Mycelium is already used in a variety of applications including lighting, furniture and packaging. What really caught my eye was its use in architecture. This proved mycelium could be both a durable and weatherproof material. Grown.bio directed me to a project called The Growing Pavilion. Launched at last year’s Dutch Design Week in Eindhoven and conceived and designed by Pascal Leboucq and Lucas De Man, of the Amsterdam-based initiative New Heroes, this circular pavilion was constructed of mycelium panels that were protected by a bio-based coating. This coating extended the lifetime of the mycelium to around 15 years. Proof of a longer lifespan was the evidence I had been looking for. I was now able to take mycelium forward to the next stage of development.
This is where the real fun began. Grown.bio sell ‘Grow-it-Yourself’ kits which was ideal as it meant I could actually get my hands on this amazing material. The kit consisted of a bag of mycelium hemp substrate which is pressed into a mould of your choice. I started with sandwiching the mycelium between bowls and baking trays before creating my own custom moulds with cardboard, sealed with sellotape. The mycelium will ‘grow’ into any mould cavity so you can be really experimental.
After forming a better understanding of the material’s properties and capabilities, I started to draw up designs for the actual tree shelter. From conversations with tree planters and tree experts as well as doing some tree planting myself, it became clear that the instalment process for the shelters could be drastically improved. I was determined to remove the need for cable ties which are used to secure the stake to the current plastic tree shelters. These are not only fiddly and time consuming to attach but also created an additional plastic waste component. After a long process of sketching and prototyping, I landed upon the conical form and named the shelter ‘Shroom’. This new design allowed the shelter to be slotted straight onto the stake with no cable ties.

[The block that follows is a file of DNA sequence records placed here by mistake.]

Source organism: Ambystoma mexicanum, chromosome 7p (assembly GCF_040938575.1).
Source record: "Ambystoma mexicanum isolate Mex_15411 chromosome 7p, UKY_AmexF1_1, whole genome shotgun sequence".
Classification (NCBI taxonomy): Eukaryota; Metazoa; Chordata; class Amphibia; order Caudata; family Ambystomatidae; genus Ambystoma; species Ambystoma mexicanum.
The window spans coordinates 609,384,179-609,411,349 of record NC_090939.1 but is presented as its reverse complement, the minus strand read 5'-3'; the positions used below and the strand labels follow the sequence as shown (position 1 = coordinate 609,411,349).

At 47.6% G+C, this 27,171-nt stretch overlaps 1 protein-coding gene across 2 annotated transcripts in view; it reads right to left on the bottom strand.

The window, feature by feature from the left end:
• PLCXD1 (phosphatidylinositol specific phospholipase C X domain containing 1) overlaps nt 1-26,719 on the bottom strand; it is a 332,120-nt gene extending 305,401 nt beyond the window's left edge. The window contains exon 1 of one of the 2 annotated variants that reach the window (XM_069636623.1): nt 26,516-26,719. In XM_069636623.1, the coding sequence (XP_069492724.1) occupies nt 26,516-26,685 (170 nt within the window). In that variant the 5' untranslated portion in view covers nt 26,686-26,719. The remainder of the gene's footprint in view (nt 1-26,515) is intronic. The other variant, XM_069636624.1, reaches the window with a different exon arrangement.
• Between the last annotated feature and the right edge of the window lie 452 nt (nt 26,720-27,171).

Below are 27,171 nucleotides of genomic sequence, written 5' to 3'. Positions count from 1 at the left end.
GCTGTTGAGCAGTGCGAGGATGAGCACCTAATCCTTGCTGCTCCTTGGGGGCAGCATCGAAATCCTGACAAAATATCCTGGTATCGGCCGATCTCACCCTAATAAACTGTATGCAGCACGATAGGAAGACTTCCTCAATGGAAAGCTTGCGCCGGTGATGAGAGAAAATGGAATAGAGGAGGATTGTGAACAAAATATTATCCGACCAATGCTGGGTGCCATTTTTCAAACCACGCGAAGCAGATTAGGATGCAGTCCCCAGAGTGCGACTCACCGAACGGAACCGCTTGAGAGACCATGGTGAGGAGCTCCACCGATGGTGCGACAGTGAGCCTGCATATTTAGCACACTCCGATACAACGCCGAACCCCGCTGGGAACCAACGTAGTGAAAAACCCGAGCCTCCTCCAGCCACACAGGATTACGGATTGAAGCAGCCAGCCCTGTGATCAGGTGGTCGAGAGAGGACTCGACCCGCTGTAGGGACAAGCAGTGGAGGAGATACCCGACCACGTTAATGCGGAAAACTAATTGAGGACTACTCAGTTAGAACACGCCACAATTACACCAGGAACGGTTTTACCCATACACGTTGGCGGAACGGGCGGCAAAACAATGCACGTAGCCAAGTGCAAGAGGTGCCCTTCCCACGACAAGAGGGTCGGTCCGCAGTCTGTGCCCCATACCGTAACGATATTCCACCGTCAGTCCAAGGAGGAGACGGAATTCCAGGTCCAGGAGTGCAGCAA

At this point things took an unexpected turn when lockdown was announced. Plans to carry out site tests were delayed, and I could no longer access the workshop, so making a full-scale prototype was ruled out. However, I was determined to work around these obstacles and managed to make some homemade prototypes which I trialled in my parents’ garden in Helensburgh on the west coast of Scotland.
Designing a new product normally takes years but my Shroom prototype was developed in just under 7 months so it was bound to present a challenge in how to most effectively produce and take to market. I have to admit I am naïve about what is involved in taking a product to a point of production and sale. I’m not going to lie, after submitting my project I had kind of accepted that Shroom would remain a concept rather move into a reality. So I was completely taken aback by how many people contacted me having viewed Shroom as part of my online degree show. It was so lovely to see people were genuinely interested and saw real potential in my design. Yet in all honesty, I also quickly started to feel very out of my depth.
Words like ‘patenting’ and ‘funding’ were thrown around and I had no idea where to start. It was exciting though. I started to see how my project could be taken further. I am aware my concept isn’t perfect and there is still further development and testing to be carried out before I would consider it a ‘final’ design. The design process is all about going through many iterations. As I start the next chapter of my design journey, I am looking forward to forming collaborations and partnerships with fellow designers and organisations. Working alongside others, who share the same passion for sustainable design as I do, could be the key to taking this project from a concept to a viable product.